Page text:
More and more I feel like we all have this overwhelming sense of entitlement. You, me, our children; we are all guilty. We think we ought to get the best service, the best products, the best treatment, all our dreams are supposed to come true, big companies need to give to our causes, and so on and so forth. It’s an underlying theme that is lurking within our government, our schools, our wallets, our relationships, our jobs, our fundraisers, our businesses and our homes. Not only do we need what we want, but we covet, deserve and demand we get it or else. No sacrifices necessary.
“Never second best.”
“Not on my watch.”
“If you can’t handle me at my worst, you don’t deserve me at my best.”
“It’s our party we can do what we want.”
There’s an immense sense that we can be crappy people and we deserve to be rewarded anyway.
Is it because retail is so competitive in this country that customer service often goes above and beyond (even when it equals a loss to the company)? Do we walk into [insert popular grocer here] and expect there to be a cart-boy at our every beck and call when we snap our fingers? Is it because buying beyond our means on credit is a societal norm? Is it because parents are given a major guilt trip à la “mommy wars” style when they don’t give into their child’s every need regardless of the hardship it poses on them? Is everything so disposable that we can abandon effort and still expect to be rewarded? Do we expect that big biz owes us “X” amount of their profits? Has donation-culture given us an expectation of what is deserved and demanded? Is it because we are told the American Dream is not only ours for the taking, but ours by a God-given right? In a yes-man/YOLO society, is the word “no” becoming unfamiliar and uncomfortable? In a world where anything is possible and everything is right at our fingertips do we expect everything to come directly to our fingertips extremely easy? When we’re told we can be anything when we grow up, do we demand that we get to do exactly what we want without restriction and/or without sacrifice and dedication? When we are raised to question everything, do we never learn to be satisfied with the undesirable answers?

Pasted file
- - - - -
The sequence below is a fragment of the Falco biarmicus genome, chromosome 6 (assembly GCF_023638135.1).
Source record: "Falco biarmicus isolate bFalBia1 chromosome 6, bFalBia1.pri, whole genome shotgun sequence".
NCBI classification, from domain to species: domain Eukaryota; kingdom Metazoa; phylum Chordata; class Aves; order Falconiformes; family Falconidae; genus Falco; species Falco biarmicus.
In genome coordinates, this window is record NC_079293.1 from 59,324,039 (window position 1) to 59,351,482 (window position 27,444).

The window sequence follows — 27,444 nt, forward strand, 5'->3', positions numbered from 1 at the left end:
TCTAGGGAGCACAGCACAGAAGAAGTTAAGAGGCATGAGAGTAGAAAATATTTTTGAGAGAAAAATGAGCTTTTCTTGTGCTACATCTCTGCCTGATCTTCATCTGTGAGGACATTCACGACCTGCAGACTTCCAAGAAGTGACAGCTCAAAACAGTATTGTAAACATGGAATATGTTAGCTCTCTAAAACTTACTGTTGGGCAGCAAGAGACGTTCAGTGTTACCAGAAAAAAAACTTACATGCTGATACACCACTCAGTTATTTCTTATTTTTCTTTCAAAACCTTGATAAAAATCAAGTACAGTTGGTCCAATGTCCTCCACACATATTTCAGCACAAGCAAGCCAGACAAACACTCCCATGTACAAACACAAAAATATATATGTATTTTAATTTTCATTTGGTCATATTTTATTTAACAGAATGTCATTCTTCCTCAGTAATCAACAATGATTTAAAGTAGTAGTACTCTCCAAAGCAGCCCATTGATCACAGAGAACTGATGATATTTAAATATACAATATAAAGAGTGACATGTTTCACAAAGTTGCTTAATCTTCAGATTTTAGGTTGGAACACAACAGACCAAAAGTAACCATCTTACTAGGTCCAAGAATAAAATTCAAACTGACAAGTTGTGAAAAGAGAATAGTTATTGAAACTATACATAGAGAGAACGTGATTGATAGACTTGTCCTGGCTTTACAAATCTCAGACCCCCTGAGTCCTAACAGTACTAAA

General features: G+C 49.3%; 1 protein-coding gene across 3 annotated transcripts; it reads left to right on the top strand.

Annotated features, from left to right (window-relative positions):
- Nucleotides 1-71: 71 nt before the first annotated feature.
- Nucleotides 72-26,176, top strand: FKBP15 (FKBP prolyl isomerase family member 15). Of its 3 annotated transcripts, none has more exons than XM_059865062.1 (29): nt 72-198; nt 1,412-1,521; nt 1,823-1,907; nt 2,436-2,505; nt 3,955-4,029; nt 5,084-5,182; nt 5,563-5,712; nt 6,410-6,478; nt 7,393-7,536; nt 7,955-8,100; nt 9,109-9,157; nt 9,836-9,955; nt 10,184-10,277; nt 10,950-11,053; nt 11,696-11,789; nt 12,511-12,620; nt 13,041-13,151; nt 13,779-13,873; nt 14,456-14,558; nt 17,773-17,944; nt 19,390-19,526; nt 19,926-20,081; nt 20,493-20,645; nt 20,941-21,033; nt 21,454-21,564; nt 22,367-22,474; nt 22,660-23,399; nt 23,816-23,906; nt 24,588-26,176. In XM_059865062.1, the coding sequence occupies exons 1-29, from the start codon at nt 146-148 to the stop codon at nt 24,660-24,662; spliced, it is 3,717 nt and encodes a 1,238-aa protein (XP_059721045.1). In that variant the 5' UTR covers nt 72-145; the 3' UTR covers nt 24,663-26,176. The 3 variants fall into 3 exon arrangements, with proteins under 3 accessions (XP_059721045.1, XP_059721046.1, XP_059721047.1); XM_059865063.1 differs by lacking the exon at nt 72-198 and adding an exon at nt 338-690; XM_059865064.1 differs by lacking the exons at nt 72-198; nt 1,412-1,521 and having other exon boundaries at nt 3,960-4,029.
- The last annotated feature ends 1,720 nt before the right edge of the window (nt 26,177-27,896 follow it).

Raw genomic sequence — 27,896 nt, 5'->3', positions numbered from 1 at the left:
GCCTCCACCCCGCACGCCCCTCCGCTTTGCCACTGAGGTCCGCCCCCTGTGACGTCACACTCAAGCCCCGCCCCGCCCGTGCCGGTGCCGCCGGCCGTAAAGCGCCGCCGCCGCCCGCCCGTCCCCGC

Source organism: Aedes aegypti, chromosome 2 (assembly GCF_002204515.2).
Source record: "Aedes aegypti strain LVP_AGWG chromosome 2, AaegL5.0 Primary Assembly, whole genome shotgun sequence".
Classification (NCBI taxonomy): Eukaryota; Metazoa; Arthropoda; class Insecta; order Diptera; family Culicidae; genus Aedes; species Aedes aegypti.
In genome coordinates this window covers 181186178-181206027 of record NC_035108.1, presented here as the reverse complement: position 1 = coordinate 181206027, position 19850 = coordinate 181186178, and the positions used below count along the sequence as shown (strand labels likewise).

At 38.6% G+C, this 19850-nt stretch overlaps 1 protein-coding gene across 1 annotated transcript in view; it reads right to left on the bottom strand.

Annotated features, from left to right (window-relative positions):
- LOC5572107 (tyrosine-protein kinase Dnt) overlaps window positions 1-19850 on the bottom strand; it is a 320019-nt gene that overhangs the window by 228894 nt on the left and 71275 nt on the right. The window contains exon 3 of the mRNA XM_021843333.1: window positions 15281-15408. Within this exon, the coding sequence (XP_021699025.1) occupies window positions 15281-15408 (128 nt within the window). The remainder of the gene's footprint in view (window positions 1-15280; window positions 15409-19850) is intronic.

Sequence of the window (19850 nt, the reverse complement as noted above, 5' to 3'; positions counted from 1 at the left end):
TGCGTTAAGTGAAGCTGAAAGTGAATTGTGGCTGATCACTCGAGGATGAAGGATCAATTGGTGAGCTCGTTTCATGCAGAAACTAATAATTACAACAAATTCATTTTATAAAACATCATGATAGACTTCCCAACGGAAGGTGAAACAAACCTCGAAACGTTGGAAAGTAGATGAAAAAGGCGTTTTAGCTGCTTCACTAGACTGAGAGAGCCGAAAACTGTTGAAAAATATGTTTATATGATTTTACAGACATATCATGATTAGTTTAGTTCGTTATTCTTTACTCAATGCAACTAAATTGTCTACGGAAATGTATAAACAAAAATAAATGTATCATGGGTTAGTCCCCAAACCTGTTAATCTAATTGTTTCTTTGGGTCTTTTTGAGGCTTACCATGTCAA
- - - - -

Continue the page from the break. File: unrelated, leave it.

So much of this revolves around the way we treat people whom we perceive to be “below us.” It also revolves around the way we won’t stand for being talked down to. Those two statements seem contradictory side by side, but I believe they co-exist somehow. No one wants to be the one on the bottom rung, but we’re more than happy to treat those we consider beneath us poorly and those above us like they owe us something.
A few things play into why this might be happening.
Our on-demand culture is making us impatient. How dare we ever have to wait for anything? It’s unacceptable.
We’re used to getting enraged about a mass amount of topics with limited knowledge on a particular subject; rinse, recycle, and repeat. We live in a 30 second sound bite meme world. Media included. There’s a flood of sob-story sound-bites out there on how life is so unfair, when there’s a usually a piece to the puzzle we don’t know and don’t care or have time to investigate the bigger picture. Our social media feeds are a constant overflow of urban legends where everyone is a victim and no one is at fault. We primarily don’t understand laws, regulations, and don’t want to see the other side to an argument nor do we care. We want “justice,” we want it now and we don’t demand logic and deeper research while seeking it.
I also think a lot of this has to do with our consumer culture. We love to surround ourselves with “stuff.” We are used to demanding that “the customer is always right.” Demanding a customer style status bleeds over into everything we consume. We feel like it’s necessary to tell media persons, weather forecasters, police officers, and everyone else from teachers to the president that they are doing it wrong and they need to fall over themselves to please us. The President can’t even eat mustard on his hamburger without being told he’s turning his back on the American people. He needs to do it our way or else. We (think we) are entitled to being appeased.
We love shortcuts: why learn to spell when you have autocorrect; why learn directions when GPS can lead the way, why read a book when we can skim the cliff notes?
“Life isn’t fair,” was a common phrase I heard as a child. The current generation is hell-bent on proving their parents were wrong. We think we’re entitled to life being fair. Not only that, but to go one step further, it’s an oyster waiting to be deposited directly into our fingertips.